EDC History: Chatelaines

   12.31.13

EDC History: Chatelaines

This is part of a new series where we research and discuss EDC items throughout history. If you have a suggestion, email [email protected]

Women who love gear likely understand the frustration of women’s clothing, particularly the lack of functional pockets large enough to carry substantial items. This struggle is hardly new, and throughout history, many women came up with unique, inventive ways to carry their important belongings.

One such example is the chatelaine, often referred to as the “Swiss Army Knife of purses.” A Victorian-era invention, chatelaines were decorative yet functional multitools, often housing a small pouch for small effects, as well as multiple tools: a thimble, a whistle, a pair of scissors, and a buttonhook, for instance.

According to Genevieve Cummins, author of Chatelaines: Utility to Glorious Extravagance, chatelaines existed as early as the 1500s but weren’t given a name until the 1800s. The name comes from the French term “la chatelaine,” which referred to the woman who ran an estate and often carried a set of keys to the grounds. Sometimes, chatelaines were also referred to as “equipages,” another French word for “equipment.”

chatelaines
Women wearing various types of chatelaines.

In an interview with Collectors Weekly, Cummins discussed the existence of chatelaine-like devices throughout the world.

The concept of waist-hung items is almost universal across all cultures. For example, the Japanese wore netsuke and inro or the Chinese wore embroidered purses and pouches. Though purses and pouches preceded the chatelaine—they are mentioned in Chaucer—later purses were very small and dainty. The chatelaine was a more useful addition to an outfit.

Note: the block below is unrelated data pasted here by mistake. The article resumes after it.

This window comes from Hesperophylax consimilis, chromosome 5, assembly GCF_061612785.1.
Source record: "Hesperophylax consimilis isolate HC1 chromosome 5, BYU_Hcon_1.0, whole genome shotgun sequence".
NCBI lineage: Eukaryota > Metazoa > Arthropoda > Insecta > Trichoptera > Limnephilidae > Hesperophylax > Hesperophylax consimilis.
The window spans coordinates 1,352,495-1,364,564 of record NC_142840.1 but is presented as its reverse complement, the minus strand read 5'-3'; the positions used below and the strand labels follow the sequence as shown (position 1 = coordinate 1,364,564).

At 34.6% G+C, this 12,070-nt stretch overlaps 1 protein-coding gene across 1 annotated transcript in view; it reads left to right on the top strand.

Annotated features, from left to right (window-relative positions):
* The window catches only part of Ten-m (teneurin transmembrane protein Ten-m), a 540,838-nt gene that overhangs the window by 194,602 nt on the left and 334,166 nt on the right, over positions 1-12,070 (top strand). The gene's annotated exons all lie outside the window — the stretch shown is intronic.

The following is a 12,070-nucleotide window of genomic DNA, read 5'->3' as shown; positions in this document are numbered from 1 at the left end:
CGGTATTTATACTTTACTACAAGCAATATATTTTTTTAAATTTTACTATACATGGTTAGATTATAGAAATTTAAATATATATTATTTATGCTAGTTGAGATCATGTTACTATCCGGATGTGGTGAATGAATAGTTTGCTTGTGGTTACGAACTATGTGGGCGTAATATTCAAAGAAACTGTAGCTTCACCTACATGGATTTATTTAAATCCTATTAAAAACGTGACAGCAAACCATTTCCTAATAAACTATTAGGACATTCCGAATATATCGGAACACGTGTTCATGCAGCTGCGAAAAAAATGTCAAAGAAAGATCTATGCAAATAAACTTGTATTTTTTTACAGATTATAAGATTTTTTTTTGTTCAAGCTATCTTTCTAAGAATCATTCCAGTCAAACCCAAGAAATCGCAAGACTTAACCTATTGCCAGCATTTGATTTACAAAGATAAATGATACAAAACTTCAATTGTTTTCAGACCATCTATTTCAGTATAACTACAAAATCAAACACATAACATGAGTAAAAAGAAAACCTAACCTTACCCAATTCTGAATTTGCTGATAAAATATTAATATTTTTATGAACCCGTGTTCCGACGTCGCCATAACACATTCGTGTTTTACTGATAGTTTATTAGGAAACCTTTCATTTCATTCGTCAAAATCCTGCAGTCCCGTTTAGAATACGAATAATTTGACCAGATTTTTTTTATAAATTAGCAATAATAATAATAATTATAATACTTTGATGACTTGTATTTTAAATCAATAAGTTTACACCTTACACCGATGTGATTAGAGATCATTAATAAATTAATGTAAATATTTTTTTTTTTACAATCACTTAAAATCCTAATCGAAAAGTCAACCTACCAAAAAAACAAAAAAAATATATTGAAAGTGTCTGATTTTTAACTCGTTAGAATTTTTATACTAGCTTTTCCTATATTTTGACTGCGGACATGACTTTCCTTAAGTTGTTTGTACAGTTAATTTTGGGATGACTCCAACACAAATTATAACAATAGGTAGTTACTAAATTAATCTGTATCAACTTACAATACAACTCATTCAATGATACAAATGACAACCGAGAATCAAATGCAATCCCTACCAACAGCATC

Chatelaines were largely produced by popular jewelry companies such as Tiffany and Co. and Lalique, although some took to constructing their own. Almost always made of metal, chatelaines varied in material, from steel to sterling silver to gold.

Different tools and components were included based on need. Some were for nursing such as the one pictured; others were for athletics or artistic endeavors. While some chatelaines appear quite decadent, made from gold or embedded with jewels, women across class boundaries carried the tools. The most beautiful of chatelaines were proudly displayed in public, typically worn attached to the front of a dress near a woman’s waist. While chatelaines served as a functional accessory, they also became an outlet for expression. Some designs incorporated symbolic imagery or particular colors as part of a theme.

Cummins said that the most amount of items she’d seen on a chatelaine was “12 or 13.” Most chatelaines included an average of five tools. She also attributed the decline to chatelaines to the invention of the wristwatch. Some modern jewelers have taken to recreating chatelaines as accessories. And we think that the popularity of EDC keychain tools is a nod to the inventive Victorian women and men who sought out unique alternatives to standard carry.

For more information about chatelaines, visit here for a list of historical chatelaines and the context in which they were used. 

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